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#1 2015-08-02 19:51:17

SpaceNut
Administrator
From: New Hampshire
Registered: 2004-07-22
Posts: 25,943

engineering art, the knowledge of the 50 plus club

Gw has meantioned this previously as the art of making rockets but its more than that as its what is called tribal knowledge, its the stuff that is in there head and not on paper.

GW Johnson wrote:

As for NASA and its LM,  I doubt there's anyone still alive and still employed there who had anything to do with the LM capability.  Even if there were,  the "real smarts" wasn't in NASA it was in Grumman,  where the thing was built. 

Grumman got swallowed up into one or the other of the two giants comprising ULA.  I'm just about dead certain nobody is left alive or still employed that had anything to do with the LM.  That was 50 years ago. 

So Spacex is the authority on vertical rocket landings.  Such as they are.  Until Blue Origin gets theirs working,  maybe. 

GW

GW Johnson wrote:
Mark Friedenbach wrote:

That's age discrimination, and illegal sad

Sure it’s illegal!  But that law is almost completely unenforced!  It’s evil,  it’s unethical,  it’s actually unprofitable,  and a whole lot of other epithets.  But it’s management policy at most contracting companies,  aided and abetted by the government labs that fund them. 

This has been true for 2-3 decades now,  at the very least.  If you are an engineer over about 40-45 years of age,  you WILL NOT be hired by anyone!  I have seen this up close and personal for over 20 years myself.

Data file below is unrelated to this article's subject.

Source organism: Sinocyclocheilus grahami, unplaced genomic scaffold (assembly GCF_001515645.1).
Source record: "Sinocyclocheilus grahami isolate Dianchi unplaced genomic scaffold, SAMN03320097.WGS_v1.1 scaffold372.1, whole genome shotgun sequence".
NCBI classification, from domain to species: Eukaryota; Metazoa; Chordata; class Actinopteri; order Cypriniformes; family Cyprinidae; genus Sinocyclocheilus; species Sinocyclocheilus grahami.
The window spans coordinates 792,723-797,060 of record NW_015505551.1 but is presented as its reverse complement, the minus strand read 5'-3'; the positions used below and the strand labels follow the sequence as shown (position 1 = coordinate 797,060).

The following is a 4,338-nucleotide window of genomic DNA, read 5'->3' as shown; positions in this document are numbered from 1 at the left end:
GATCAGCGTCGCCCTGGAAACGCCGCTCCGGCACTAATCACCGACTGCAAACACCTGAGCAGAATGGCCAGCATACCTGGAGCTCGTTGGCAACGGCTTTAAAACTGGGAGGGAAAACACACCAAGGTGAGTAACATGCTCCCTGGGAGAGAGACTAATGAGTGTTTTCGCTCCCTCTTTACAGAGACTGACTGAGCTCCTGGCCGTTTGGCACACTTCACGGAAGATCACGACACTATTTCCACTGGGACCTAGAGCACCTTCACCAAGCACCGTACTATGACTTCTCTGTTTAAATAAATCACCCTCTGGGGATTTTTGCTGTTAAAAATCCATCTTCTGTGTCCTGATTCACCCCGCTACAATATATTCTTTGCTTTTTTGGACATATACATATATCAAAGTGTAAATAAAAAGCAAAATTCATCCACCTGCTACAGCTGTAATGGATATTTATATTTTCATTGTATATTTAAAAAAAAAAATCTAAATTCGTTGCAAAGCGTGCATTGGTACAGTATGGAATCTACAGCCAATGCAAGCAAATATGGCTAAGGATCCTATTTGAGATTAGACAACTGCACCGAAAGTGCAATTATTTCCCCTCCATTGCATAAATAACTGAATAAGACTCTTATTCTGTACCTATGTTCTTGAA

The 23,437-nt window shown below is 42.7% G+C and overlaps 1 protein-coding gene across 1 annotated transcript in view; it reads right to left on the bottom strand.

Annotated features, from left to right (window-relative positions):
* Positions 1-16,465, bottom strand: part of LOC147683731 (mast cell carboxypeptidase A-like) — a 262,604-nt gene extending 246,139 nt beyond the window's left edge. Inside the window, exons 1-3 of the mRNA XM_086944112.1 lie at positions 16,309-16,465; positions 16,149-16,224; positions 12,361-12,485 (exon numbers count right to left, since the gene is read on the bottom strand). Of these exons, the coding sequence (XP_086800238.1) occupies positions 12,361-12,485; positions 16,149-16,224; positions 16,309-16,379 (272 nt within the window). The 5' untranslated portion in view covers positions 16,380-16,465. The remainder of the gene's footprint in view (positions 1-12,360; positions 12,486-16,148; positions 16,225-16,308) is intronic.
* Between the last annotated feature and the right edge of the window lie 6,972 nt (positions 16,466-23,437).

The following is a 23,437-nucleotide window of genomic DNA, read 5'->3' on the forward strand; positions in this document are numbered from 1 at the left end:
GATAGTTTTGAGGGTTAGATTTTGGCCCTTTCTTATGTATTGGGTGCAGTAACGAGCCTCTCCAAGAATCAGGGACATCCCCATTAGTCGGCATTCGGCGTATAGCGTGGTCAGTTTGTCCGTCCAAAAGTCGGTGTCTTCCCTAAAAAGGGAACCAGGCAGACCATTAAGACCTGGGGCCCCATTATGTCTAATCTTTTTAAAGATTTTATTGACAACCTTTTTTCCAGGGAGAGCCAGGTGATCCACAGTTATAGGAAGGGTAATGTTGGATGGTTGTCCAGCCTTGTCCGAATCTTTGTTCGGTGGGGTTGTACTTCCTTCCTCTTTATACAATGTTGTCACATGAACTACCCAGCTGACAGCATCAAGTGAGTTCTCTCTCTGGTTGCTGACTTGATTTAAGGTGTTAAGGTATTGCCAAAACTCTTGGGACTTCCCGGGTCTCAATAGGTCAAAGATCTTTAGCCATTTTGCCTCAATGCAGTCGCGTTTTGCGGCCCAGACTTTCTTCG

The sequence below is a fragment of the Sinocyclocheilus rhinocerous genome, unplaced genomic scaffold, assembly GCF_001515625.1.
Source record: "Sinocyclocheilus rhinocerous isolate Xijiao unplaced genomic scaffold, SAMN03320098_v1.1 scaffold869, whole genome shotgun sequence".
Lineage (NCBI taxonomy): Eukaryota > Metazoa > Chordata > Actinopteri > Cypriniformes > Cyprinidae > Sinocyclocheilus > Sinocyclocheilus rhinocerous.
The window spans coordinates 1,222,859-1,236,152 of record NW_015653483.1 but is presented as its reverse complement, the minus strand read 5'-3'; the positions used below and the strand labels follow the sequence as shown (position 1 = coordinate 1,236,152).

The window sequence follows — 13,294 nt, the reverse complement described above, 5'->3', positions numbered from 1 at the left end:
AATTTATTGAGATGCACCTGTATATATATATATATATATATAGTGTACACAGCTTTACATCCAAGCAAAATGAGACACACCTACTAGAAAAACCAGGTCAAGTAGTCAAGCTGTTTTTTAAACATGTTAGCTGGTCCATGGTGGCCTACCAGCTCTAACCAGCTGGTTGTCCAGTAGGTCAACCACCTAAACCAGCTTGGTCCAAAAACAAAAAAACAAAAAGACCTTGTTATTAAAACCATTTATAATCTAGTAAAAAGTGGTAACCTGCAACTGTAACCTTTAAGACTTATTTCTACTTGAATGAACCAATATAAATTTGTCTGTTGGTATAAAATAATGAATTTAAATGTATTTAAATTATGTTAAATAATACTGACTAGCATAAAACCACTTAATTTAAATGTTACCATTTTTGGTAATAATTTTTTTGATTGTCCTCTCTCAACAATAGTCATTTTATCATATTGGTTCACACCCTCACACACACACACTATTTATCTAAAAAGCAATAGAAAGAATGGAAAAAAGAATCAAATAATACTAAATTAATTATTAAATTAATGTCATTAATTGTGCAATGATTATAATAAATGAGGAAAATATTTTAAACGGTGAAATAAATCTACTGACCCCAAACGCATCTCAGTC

This is also why “we” seem to have lost the ability to do what our 1950’s-1960’s ancestors did.  An example would be SLS:  a reprise of Saturn 5 based on shuttle technology.  It might or might not ever fly,  but if it does,  it will have taken 20+ years to do what our 1960’s ancestors did in only 6 years back then. 

This is precisely because most all of engineering,  not just rocketry or aerospace,  is about at most 40% science  written down for others to follow,  at least 50% art (never written down) that was intended to be passed on one-on-one on-the-job from older mentors to the new hires,  and at least 10% blind dumb luck.  That’s in production work.  The art and luck percentages are higher in development work. 

The engineering art was never written down because managers never wanted to pay for writing it down,  pure and simple.  This effect was worse at contracting companies.  You can tell,  because only the government labs were truly “prolific” at published papers.  It makes them seem smarter than they really were.  The “real smarts” was in the contractors that they hired,  though!

Managerial types never wanted to believe in the engineering art concept,  because it meant increased spending.  Hiring high-school drop-outs to do what was in the “cookbooks” was the road to increased profit,  as long as you do not believe there is such a thing as engineering art.  Thus there was no compelling reason to keep older engineers on the staff. 

All based on a false belief system.  Where have we seen that,  recently?  There IS recent precedent for this self-deception. 

Without older guys,  above about age 50-ish,  there was no pass-down of engineering art to the next generation of oncoming engineers.  The under-50 guys are (and were) just too busy to take this responsibility on.  Since engineering art is the majority of engineering knowledge,  why should it surprise anyone that none of the companies who built Saturn 5 can repeat that performance?